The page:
In the first novel of The Lady Trilogy, auburn-haired beauty Leigh West travels to Alaska’s majestic and mysterious Tongass National Forest in search of self-discovery and harmony with nature. In her journal, she chronicles all she learns from native Tlingit tribesmen, the cunning wolves and beligerent brown bears, and the transforming seasons of the region’s glorious landscape. It is through Native American spirituality that she sparks new passion within herself, a new appreciation for the physical world, and a life filled with love.
It has been an extremely rewarding endeavor writing Courageous Lady, a story of Leigh West’s adventures in Alaska. Its penning served as a release, a purge, of the memory of a love lost and finding a new consciousness, a restored life. As a result of this cleansing there is a personal bias interwoven in the design of the story.
Native Americans tell many stories about the relationship between animals and human beings; these stories appear in various tribes and languages throughout the north. The versions that I expressed may differ from others collected by scholars and folklorists. The seed that became a secondary story of animals interacting with humans has been a combination of many traditional stories involving ravens, owls, wolves, and yes, even a mouse. Many are coastal stories from Southeastern Alaska and the others come from the northern interior. This novel is not meant to displace or contradict any of the scholarly work that has been done by authors preceding my efforts. However, rest assured, characters and events of the episodes are products of my imagination. Captivating Alaska, of course, remains very real.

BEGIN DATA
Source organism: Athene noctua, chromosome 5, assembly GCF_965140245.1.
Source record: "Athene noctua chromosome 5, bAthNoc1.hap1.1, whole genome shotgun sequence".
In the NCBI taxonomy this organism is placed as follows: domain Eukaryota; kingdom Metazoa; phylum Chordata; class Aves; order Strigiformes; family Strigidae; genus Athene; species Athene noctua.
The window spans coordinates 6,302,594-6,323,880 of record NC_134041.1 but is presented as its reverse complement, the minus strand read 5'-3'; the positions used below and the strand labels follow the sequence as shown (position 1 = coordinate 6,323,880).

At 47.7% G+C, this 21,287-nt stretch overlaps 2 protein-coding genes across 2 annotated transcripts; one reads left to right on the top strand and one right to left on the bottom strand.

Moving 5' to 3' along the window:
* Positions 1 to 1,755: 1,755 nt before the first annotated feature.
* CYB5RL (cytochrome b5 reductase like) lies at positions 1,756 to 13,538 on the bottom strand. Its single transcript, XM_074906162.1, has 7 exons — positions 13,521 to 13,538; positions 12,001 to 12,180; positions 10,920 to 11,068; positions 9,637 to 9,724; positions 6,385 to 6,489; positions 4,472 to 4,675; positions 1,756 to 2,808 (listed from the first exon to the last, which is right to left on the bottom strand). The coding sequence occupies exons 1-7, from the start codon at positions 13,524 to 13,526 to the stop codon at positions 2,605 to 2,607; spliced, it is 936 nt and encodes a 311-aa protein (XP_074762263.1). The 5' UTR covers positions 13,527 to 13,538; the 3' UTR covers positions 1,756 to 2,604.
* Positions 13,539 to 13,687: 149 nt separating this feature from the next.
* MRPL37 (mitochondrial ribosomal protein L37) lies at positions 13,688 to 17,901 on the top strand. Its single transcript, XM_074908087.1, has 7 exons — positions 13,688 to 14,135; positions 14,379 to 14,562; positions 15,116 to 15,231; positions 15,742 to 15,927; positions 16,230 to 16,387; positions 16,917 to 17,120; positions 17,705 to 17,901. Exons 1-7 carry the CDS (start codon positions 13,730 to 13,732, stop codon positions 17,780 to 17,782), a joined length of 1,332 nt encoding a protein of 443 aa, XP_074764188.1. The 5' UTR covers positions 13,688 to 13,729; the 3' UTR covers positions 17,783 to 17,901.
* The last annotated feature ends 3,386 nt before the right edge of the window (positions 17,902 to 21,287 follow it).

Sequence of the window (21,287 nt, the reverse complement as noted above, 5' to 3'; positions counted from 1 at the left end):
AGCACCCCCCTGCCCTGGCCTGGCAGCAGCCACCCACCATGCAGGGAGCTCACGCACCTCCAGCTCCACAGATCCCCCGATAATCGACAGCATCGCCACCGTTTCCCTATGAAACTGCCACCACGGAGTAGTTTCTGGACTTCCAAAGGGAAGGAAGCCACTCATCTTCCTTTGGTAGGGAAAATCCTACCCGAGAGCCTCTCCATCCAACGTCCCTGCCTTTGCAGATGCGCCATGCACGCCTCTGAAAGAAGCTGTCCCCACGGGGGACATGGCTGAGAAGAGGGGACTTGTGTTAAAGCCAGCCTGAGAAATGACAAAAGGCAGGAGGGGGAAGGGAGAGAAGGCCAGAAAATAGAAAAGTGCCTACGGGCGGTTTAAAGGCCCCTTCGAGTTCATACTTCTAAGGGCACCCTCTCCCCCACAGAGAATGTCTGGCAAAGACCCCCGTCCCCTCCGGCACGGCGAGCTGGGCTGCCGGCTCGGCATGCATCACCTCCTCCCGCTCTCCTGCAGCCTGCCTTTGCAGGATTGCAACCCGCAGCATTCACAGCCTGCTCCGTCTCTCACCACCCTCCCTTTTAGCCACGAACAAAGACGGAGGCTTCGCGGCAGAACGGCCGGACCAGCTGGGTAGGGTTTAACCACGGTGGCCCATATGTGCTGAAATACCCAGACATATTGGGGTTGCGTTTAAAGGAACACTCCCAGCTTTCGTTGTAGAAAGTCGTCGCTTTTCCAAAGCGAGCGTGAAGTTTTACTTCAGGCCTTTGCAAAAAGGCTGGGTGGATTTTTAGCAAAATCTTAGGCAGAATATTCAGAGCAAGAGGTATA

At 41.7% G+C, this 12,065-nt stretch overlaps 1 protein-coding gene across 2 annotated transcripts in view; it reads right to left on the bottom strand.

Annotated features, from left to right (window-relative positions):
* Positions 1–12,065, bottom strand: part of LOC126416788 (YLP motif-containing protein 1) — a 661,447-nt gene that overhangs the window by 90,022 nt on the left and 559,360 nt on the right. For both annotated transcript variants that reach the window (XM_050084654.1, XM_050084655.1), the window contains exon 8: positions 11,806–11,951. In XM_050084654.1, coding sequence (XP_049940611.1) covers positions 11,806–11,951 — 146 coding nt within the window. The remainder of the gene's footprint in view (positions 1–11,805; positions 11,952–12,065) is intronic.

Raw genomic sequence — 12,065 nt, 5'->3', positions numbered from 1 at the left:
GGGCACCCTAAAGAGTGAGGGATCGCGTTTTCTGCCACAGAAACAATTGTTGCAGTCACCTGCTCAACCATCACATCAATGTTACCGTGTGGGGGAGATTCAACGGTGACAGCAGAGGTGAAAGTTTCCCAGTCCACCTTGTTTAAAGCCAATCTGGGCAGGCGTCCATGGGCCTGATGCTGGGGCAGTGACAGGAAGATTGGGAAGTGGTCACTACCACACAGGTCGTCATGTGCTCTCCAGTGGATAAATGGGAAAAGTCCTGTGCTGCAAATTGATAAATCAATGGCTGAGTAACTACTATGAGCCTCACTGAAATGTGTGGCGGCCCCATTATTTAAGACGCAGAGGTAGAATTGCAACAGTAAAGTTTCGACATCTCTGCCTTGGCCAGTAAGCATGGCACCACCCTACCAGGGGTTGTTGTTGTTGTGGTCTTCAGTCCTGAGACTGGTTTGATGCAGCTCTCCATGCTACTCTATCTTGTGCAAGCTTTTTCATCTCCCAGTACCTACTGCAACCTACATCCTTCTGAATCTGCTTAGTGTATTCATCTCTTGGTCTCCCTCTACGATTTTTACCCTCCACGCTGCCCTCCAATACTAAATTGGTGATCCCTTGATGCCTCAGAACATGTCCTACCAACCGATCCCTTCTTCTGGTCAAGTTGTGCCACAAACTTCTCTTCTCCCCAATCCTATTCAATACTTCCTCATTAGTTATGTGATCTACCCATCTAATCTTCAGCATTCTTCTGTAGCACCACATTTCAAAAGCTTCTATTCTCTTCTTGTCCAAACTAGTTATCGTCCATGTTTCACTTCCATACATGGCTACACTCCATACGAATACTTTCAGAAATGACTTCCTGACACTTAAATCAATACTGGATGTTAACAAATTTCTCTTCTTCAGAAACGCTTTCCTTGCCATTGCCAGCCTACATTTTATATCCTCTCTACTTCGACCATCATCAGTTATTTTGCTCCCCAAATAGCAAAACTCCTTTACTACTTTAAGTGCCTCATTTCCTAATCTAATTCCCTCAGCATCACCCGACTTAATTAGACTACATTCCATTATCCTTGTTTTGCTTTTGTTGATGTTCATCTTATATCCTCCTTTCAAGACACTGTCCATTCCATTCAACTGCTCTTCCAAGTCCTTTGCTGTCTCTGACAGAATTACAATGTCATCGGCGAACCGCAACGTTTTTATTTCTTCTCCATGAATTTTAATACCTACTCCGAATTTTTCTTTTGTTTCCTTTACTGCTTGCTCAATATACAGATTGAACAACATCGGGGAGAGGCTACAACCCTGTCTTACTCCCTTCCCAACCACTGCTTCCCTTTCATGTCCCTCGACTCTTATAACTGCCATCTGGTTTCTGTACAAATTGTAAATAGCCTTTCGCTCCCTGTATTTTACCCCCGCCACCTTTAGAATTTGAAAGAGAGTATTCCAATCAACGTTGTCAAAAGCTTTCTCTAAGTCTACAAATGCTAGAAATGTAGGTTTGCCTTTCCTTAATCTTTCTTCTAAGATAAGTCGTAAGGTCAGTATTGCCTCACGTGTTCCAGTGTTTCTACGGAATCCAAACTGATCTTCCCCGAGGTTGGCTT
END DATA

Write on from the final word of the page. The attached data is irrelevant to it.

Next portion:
The cities of Juneau, Skagway, Haines, the Leland Canal, and majestic Tongass National Forest are easily found on the map. The proud and distinguished Tlingit Tribe around which much of the story line revolves is present in Southeastern Alaska as are their neighbors, the Haida, and Tsimshian Tribes. Native American Beliefs in the Natural World and its Creator, their God, “the hero with a thousand faces,” strengthens their commitment to preserve Mother Earth and Father Sky, as the backbone of tribal unions to hold off white man’s intrusion to their land, and its “taking” policies. The landscape in and around Leigh’s hut on the meadow and the Tlingit Settlements are fictional.